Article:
Tuesday, March 29, 2011

Prometheus Bound at the A.R.T.

Gavin Creel as Prometheus. Photo by Marcus Stern.

This musical should be titled Prometheus's Abs. As with Hair and The Donkey Show, A.R.T.’s Diane Paulus once again uses naked flesh (in the form of Gavin Creel, again) to distract from a hot mess of a show. (Hair isn't a bad show, exactly--especially compared to the completely clothed Johnny Baseball--but it's not a particularly great one.)

For me, the most telling thing about this lackluster production is that while I continue to think of additional things I loved about The Dream of the Burning Boy that I left out of my review (the clever use of movable bookshelves, the preshow music, the awesome blackboard/backlight panel), I've already forgotten almost everything about Prometheus, which I saw only three days earlier.

Here are my general recollections of this collaboration between Paulus, Steven Sater (Tony winner for the very awkward book to Spring Awakening), and Serj Tankian (from band System of a Down, which I've never listened to):
Loud! abs! where'd they go? can't hear lyrics! on my table! plot??? hate this space! creepy chicks are awesome! LOUD!

As my husband complained to me, for as loud as the show is, and with all the jumping around, nothing really happens. And because of that, there are no character arcs. The lack of action makes the story about as engaging as reading a Wikipedia article about the myth. This is not helped by Sater's stiff and clunky writing in both dialog and lyrics (but his earlier work with Spring Awakening makes this unsurprising). Plus, the vocals are often drowned out by the music, so it's hard to follow what story there is.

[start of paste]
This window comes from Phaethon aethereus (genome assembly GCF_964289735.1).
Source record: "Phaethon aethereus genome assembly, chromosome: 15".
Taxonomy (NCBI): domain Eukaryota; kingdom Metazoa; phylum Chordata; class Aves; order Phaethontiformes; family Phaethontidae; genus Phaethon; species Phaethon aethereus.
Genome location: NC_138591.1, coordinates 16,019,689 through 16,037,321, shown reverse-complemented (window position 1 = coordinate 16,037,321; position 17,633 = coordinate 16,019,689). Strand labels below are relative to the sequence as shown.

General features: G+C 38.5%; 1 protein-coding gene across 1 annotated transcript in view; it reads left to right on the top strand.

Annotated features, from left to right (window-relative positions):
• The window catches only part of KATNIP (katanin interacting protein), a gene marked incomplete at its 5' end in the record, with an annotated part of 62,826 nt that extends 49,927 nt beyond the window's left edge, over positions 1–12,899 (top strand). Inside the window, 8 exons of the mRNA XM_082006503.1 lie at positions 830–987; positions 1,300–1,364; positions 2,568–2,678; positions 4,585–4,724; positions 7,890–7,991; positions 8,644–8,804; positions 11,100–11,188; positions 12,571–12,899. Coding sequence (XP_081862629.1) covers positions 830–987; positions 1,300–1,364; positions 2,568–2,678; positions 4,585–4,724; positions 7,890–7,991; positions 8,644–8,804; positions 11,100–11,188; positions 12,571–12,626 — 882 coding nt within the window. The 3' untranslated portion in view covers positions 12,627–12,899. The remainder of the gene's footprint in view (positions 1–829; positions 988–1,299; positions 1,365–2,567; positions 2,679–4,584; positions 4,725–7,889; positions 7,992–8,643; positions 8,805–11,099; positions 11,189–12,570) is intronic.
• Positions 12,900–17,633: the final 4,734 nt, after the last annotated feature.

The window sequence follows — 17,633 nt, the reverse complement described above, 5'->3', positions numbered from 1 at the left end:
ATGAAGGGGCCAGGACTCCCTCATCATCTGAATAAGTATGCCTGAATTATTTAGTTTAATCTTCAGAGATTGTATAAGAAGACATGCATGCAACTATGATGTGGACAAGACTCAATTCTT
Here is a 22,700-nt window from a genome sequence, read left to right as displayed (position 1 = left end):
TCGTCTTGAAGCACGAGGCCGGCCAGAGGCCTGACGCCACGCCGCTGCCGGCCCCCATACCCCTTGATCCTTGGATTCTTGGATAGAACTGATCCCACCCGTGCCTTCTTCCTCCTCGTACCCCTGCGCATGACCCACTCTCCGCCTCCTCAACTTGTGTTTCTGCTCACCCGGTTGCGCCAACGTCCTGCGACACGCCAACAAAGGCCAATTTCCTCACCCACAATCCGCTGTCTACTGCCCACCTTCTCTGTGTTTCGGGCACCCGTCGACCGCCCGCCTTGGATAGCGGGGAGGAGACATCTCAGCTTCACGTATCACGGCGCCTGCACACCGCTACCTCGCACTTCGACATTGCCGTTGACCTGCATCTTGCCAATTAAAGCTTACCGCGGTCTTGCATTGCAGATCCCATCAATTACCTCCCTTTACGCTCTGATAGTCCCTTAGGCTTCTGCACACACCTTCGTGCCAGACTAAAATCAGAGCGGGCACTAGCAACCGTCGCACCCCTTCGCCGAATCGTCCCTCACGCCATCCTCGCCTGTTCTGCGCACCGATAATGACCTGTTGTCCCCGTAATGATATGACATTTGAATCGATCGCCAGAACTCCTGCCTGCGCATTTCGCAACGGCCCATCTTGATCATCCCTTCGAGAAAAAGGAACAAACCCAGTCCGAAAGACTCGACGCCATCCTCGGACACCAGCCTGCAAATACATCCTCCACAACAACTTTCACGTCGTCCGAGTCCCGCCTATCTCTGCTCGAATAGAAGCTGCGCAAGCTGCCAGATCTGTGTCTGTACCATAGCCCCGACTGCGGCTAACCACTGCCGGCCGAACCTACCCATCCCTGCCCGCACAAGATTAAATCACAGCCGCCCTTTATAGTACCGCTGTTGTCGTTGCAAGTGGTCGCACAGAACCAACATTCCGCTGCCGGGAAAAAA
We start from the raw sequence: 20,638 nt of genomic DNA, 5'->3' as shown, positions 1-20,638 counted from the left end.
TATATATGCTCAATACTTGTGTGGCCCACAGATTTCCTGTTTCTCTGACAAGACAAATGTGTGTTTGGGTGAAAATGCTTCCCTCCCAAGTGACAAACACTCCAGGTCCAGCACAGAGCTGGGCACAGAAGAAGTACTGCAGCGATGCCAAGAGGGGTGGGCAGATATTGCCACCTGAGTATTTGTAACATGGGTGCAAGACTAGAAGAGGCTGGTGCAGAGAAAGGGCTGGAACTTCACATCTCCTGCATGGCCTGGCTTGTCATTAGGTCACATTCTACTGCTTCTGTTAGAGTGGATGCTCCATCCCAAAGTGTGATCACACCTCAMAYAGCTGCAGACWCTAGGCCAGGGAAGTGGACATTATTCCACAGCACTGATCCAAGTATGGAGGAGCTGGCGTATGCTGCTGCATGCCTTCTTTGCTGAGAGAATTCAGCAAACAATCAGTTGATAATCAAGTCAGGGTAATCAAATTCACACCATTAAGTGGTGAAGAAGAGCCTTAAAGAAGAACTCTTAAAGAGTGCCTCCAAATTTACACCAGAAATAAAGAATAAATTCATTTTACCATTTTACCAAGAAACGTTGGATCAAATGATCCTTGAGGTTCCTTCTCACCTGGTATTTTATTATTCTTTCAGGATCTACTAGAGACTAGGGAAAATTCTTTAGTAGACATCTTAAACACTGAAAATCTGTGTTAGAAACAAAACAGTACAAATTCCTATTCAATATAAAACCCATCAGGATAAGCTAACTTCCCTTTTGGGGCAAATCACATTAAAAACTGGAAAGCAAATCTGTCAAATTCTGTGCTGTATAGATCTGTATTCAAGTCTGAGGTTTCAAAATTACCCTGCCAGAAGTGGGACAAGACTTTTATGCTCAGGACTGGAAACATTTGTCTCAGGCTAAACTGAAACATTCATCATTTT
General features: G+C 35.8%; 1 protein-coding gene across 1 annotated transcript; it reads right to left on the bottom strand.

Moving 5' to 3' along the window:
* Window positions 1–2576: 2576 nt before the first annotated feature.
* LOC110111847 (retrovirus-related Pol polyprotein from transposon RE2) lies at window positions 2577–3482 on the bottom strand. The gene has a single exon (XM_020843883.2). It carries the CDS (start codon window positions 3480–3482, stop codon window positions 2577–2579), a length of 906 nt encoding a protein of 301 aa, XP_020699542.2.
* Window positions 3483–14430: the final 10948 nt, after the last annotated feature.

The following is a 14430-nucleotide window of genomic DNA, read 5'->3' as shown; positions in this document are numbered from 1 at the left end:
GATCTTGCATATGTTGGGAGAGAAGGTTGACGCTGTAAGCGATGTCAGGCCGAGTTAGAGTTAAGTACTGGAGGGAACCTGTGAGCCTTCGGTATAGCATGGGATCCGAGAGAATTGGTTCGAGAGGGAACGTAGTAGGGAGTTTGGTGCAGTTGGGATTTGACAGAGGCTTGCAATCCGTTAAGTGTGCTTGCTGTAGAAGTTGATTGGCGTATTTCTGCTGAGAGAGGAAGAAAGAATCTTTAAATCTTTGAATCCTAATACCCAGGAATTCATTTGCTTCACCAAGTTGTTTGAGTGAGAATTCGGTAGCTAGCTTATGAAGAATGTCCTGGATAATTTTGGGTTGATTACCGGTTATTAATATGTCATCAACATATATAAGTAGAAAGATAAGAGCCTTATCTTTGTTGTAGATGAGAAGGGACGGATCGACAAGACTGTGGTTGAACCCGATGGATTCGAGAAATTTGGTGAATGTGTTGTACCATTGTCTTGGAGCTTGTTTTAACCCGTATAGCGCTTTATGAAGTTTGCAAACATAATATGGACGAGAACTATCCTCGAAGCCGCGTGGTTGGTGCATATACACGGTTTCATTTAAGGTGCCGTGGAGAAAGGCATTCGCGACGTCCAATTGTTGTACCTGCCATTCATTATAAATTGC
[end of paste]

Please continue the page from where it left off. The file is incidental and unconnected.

The show bleeds righteous indignation and aspires to be a political anthem for Amnesty International, to inspire the youth to rise up and take social action. But to me the script lacks heart and, worse, is mostly irrelevant to its cause. But at least there’s loud music and half-naked dancing, right?

 And the kids on the dance floor did have their hands in the air.

Eventually even the wonder of the abs wears off, and only boredom is left. As I mention in an earlier post, in the Oberon space I feel very detached from the show even when it is happening on top of my table. (I'm curious how that experience will compare to the also-immersive Hello Again, by New York's Transport Group, which I'm seeing on Sunday.)

 The most interactive the A.R.T.'s shows get is to require the audience to remove everything from their tables when the cast comes bounding up. Yes, everything, including the menu that the staff puts on the table and the drinks they sell.

Between straining to hear the lyrics, trying to follow the actors around the space, keeping my head and arms inside the vehicle at all times, and looking very hard for the point, my mind wandered. I wondered if Creel had that ripped body before or developed it over the course of this very physically demanding show, caught myself pondering his terrible dye job, then admired the tenacity of the body tape valiantly holding on the mic cord running down his back in the face of all that sweating and thrashing about. Bravo, tape!

For all its faults, though, this production has a lot going for it, which is why it's such a shame it's not better. The actors performed the hell out of the material given to them. (Unfortunately, Gabe Ebert as Hephaistos/Hermes was always breaking character--I assume an ill-chosen direction from Paulus.) A couple of the less musical-theatery songs sounded wonderful, enough overall that I'll definitely check out System of a Down, but except for the quiet ones sung by the Daughters of Aether the lyrics were so hard to hear that I don't remember which songs.